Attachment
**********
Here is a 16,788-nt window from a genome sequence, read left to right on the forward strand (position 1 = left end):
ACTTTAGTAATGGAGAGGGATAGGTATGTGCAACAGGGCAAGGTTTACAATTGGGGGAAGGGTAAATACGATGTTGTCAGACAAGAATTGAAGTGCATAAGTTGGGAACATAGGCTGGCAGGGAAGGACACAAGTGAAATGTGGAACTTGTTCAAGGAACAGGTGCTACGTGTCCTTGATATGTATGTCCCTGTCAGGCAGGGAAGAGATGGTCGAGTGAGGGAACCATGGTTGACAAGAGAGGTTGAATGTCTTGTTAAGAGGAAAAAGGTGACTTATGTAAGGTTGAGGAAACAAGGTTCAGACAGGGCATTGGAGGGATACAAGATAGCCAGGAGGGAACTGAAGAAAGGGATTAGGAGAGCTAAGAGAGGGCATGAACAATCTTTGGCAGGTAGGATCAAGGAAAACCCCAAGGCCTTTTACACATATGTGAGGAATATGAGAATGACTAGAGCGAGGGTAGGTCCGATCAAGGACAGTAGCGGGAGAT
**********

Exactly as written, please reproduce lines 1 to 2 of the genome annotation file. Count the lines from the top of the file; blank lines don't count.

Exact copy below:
Here is a 16,788-nt window from a genome sequence, read left to right on the forward strand (position 1 = left end):
ACTTTAGTAATGGAGAGGGATAGGTATGTGCAACAGGGCAAGGTTTACAATTGGGGGAAGGGTAAATACGATGTTGTCAGACAAGAATTGAAGTGCATAAGTTGGGAACATAGGCTGGCAGGGAAGGACACAAGTGAAATGTGGAACTTGTTCAAGGAACAGGTGCTACGTGTCCTTGATATGTATGTCCCTGTCAGGCAGGGAAGAGATGGTCGAGTGAGGGAACCATGGTTGACAAGAGAGGTTGAATGTCTTGTTAAGAGGAAAAAGGTGACTTATGTAAGGTTGAGGAAACAAGGTTCAGACAGGGCATTGGAGGGATACAAGATAGCCAGGAGGGAACTGAAGAAAGGGATTAGGAGAGCTAAGAGAGGGCATGAACAATCTTTGGCAGGTAGGATCAAGGAAAACCCCAAGGCCTTTTACACATATGTGAGGAATATGAGAATGACTAGAGCGAGGGTAGGTCCGATCAAGGACAGTAGCGGGAGAT